PhD scholarship opportunity – Uni. Sunshine Coast

Contrasting Histories of Coastal Barrier Evolution: Indigenous and Scientific Narratives of the Origin and Evolution of the Younghusband Peninsula (South Australia)

A PhD scholarship is available for an Australian research Council (ARC) Discovery project examining the geomorphology and evolution of the Younghusband Peninsula in South Australia. This PhD research involves the compilation of Indigenous stories explaining the origin and evolution of natural coastal barriers (barrier beaches) with special focus on the Younghusband Peninsula (SA). This process will involve the collection and critical analysis of oral accounts, some obtained directly from living knowledgeholders; from information in various archives; and from surveys of field sites. Key incidents in barrier evolution will be identified and compared with similar transformative events identified through scientific studies. This research builds on the demonstration that numerous Australian stories about coastal change have endured more than 7000 years and that these stories contain many details that agree with those obtained from science-based narratives. This PhD project is well suited to someone with experience of working ethically with Indigenous Australians (or other groups of people in non-western contexts) and/or having a history or anthropology background and/or someone with experience of the evolution of soft-sediment coasts.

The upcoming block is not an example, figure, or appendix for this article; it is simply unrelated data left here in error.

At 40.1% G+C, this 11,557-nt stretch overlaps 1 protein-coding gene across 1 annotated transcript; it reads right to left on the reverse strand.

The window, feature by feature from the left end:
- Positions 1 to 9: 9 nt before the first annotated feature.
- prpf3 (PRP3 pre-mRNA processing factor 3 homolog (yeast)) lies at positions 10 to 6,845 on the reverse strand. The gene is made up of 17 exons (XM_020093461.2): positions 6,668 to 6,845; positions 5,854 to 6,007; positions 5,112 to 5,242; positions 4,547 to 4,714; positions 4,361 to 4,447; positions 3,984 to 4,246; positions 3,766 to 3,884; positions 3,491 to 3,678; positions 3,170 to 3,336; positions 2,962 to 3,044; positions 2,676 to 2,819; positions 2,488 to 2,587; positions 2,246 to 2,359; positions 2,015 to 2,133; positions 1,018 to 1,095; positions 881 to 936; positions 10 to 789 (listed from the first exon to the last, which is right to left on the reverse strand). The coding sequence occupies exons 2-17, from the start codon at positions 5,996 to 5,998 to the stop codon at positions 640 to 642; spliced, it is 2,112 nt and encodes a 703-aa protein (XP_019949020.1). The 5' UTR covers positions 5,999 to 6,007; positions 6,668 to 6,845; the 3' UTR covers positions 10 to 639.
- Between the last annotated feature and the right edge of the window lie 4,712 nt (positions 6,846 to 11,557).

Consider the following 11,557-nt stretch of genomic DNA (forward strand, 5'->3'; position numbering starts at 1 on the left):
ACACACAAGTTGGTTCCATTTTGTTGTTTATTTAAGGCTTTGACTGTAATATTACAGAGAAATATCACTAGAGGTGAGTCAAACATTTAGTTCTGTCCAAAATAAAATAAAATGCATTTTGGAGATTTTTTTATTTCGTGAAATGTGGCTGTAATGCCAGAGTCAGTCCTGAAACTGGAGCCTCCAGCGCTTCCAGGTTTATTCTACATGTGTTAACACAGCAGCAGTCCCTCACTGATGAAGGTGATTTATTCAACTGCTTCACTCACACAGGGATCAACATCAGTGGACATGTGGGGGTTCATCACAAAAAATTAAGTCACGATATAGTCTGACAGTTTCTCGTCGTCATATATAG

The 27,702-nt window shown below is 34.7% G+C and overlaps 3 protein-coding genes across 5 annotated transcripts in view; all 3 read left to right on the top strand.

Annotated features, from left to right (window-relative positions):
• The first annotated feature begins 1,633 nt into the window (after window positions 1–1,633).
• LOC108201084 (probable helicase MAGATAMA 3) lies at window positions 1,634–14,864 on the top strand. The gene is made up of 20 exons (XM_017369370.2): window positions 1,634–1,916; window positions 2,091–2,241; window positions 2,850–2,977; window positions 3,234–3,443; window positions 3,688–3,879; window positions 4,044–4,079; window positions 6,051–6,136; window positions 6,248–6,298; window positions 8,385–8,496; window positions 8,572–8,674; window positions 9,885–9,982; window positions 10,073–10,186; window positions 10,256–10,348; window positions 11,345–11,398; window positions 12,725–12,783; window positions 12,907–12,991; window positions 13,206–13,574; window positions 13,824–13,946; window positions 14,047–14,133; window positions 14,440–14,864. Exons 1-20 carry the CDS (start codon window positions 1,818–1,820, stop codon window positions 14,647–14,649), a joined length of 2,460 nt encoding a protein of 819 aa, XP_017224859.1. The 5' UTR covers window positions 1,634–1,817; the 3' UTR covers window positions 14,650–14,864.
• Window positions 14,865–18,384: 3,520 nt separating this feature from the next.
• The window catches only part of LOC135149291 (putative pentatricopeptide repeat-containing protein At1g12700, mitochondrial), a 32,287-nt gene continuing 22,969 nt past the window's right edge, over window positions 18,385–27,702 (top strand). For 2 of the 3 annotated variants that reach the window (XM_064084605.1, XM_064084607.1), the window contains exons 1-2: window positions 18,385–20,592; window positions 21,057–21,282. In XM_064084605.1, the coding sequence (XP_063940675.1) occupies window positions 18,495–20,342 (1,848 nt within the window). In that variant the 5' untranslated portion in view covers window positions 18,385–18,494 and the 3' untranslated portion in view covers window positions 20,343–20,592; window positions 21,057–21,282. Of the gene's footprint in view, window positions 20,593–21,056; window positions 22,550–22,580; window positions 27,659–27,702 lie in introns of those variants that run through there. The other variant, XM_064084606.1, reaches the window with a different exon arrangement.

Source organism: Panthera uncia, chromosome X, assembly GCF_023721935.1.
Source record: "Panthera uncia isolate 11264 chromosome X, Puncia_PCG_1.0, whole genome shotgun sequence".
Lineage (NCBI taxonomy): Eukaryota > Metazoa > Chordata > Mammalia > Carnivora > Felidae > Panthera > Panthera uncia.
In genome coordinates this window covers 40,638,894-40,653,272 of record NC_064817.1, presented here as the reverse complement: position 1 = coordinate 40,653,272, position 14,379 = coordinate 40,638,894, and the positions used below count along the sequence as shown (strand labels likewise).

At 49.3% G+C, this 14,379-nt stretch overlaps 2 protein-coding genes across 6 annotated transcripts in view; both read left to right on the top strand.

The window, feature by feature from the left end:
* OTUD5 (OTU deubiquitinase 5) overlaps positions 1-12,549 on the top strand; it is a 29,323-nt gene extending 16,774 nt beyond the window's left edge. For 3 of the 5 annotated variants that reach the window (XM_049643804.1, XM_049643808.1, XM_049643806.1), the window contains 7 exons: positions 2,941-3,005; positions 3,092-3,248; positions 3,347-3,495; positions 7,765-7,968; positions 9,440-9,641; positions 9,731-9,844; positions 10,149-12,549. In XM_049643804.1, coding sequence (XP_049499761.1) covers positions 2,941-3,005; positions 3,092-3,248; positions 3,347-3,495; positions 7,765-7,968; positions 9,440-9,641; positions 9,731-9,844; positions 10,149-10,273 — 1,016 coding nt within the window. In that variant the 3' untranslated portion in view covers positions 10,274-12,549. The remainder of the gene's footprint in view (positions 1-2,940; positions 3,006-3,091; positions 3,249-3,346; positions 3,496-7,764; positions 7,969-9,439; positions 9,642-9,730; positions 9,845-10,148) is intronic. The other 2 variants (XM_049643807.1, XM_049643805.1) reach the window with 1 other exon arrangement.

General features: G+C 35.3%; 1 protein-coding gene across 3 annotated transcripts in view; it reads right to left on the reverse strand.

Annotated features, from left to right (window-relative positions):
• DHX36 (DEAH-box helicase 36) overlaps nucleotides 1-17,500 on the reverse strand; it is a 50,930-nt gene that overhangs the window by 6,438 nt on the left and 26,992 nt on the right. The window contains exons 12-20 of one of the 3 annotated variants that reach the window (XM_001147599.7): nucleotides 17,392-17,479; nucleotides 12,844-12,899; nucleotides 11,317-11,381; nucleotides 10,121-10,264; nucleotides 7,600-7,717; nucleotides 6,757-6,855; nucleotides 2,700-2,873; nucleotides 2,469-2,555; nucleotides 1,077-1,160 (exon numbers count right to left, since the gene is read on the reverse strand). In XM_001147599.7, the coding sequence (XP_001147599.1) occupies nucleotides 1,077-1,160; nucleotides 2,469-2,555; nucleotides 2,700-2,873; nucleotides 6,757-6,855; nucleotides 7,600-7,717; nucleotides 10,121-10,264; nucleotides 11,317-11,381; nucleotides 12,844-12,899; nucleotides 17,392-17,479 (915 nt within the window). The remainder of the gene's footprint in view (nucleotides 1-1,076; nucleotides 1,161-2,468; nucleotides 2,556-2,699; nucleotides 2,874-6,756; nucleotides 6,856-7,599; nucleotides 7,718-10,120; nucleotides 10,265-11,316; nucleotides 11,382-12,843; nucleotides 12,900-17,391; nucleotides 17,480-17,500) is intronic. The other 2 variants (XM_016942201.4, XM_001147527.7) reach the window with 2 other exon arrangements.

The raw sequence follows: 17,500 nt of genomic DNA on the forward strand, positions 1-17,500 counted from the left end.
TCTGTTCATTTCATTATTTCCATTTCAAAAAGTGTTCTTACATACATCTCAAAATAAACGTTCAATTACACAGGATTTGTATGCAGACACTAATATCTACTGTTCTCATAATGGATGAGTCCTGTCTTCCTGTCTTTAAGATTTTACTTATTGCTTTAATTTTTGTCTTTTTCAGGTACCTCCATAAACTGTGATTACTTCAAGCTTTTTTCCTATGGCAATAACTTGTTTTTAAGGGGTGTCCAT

The candidate will be supervised by Prof Patrick Nunn (Quaternary geology, coastal geography, oral history) at the University of the Sunshine Coast (Queensland, Australia) and will join a multi-disciplinary, international team led by Professor Patrick Hesp (coastal & aeolian geomorphology) and including Dr Graziela Miot da Silva (marine geology; oceanography), Prof Colin Murray-Wallace (Quaternary geology), Dr Tora Tamura (Geology, dating), Prof Sergio Dillenburg (Quaternary geology), Dr Ian Moffat (geophysics, archaeology), Prof Robert Bourman (coastal geology and geomorphology), Dr Christopher Wilson (archaeology), and Dr Roger Luebbers (coastal archaeology).

This PhD scholarship is for three years full time and tenable in the School of Law and Society at the University of the Sunshine Coast (Queensland). The candidate should preferably have a Masters degree in an appropriate discipline. Candidates with a first-class Honours degree will also be considered. Previous experience working with coastal systems and/or Indigenous knowledges will be advantageous. This offer is open to any appropriately qualified student.

This scholarship includes a tax-free living stipend of AUD$28,854 per annum for 3 years with the possibility of a 6-month extension in approved circumstances. The rate is indexed annually commensurate with the RTP base stipend rate. The scholarship also includes a $2000 allowance for relocation, publication and thesis printing. No tuition fees are payable by Australian students and are waived in this instance for international students. The PhD begins at the start of 2023 or by negotiation.

Interested candidates should send a CV, motivation letter, and the names and email addresses of two referees via e-mail to Prof. Patrick Nunn at

Applications close 30th September 2022 at 17.00h AEST.